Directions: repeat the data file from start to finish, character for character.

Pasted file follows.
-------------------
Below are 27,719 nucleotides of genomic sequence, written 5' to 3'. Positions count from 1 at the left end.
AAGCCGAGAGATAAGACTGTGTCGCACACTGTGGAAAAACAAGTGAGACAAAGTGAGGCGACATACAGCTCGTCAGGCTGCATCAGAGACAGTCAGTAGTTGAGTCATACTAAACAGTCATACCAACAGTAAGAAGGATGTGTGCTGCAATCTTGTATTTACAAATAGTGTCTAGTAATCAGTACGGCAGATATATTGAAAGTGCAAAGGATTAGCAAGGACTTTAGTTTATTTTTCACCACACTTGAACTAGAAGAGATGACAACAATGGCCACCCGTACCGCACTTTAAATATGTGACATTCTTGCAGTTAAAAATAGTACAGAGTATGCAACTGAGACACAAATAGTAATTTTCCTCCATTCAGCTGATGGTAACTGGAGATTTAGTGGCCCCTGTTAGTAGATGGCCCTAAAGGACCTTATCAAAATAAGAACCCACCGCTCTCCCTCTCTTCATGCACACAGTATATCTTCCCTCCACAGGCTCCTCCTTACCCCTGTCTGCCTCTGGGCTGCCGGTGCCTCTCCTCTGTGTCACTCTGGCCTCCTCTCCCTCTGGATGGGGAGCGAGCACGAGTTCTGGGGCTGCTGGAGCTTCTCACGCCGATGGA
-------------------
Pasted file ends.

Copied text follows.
Below are 27,719 nucleotides of genomic sequence, written 5' to 3'. Positions count from 1 at the left end.
AAGCCGAGAGATAAGACTGTGTCGCACACTGTGGAAAAACAAGTGAGACAAAGTGAGGCGACATACAGCTCGTCAGGCTGCATCAGAGACAGTCAGTAGTTGAGTCATACTAAACAGTCATACCAACAGTAAGAAGGATGTGTGCTGCAATCTTGTATTTACAAATAGTGTCTAGTAATCAGTACGGCAGATATATTGAAAGTGCAAAGGATTAGCAAGGACTTTAGTTTATTTTTCACCACACTTGAACTAGAAGAGATGACAACAATGGCCACCCGTACCGCACTTTAAATATGTGACATTCTTGCAGTTAAAAATAGTACAGAGTATGCAACTGAGACACAAATAGTAATTTTCCTCCATTCAGCTGATGGTAACTGGAGATTTAGTGGCCCCTGTTAGTAGATGGCCCTAAAGGACCTTATCAAAATAAGAACCCACCGCTCTCCCTCTCTTCATGCACACAGTATATCTTCCCTCCACAGGCTCCTCCTTACCCCTGTCTGCCTCTGGGCTGCCGGTGCCTCTCCTCTGTGTCACTCTGGCCTCCTCTCCCTCTGGATGGGGAGCGAGCACGAGTTCTGGGGCTGCTGGAGCTTCTCACGCCGATGGA